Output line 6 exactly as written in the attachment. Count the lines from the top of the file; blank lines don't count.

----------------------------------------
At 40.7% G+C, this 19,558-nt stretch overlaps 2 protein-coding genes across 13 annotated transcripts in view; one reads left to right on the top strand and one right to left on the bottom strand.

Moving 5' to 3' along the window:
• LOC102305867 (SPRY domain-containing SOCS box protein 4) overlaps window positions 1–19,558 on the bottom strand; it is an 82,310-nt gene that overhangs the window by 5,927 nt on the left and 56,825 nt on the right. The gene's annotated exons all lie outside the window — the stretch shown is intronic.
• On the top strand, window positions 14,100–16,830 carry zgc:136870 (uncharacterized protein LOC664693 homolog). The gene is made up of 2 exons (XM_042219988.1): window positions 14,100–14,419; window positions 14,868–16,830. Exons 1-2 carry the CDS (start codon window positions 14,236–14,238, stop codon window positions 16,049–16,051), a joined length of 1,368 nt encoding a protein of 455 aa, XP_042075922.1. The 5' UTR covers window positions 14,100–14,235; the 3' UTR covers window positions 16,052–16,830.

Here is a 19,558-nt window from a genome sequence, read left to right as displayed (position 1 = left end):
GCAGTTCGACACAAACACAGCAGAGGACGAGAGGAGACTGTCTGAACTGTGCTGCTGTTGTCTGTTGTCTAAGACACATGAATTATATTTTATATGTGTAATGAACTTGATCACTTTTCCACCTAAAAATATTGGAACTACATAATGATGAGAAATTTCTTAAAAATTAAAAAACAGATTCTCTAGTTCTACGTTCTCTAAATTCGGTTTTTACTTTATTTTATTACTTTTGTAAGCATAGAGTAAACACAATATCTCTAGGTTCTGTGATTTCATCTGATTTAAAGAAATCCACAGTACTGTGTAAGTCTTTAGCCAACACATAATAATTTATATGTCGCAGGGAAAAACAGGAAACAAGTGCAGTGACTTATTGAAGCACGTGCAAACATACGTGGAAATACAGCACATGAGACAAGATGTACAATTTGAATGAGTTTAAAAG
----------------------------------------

GCAGTTCGACACAAACACAGCAGAGGACGAGAGGAGACTGTCTGAACTGTGCTGCTGTTGTCTGTTGTCTAAGACACATGAATTATATTTTATATGTGTAATGAACTTGATCACTTTTCCACCTAAAAATATTGGAACTACATAATGATGAGAAATTTCTTAAAAATTAAAAAACAGATTCTCTAGTTCTACGTTCTCTAAATTCGGTTTTTACTTTATTTTATTACTTTTGTAAGCATAGAGTAAACACAATATCTCTAGGTTCTGTGATTTCATCTGATTTAAAGAAATCCACAGTACTGTGTAAGTCTTTAGCCAACACATAATAATTTATATGTCGCAGGGAAAAACAGGAAACAAGTGCAGTGACTTATTGAAGCACGTGCAAACATACGTGGAAATACAGCACATGAGACAAGATGTACAATTTGAATGAGTTTAAAAG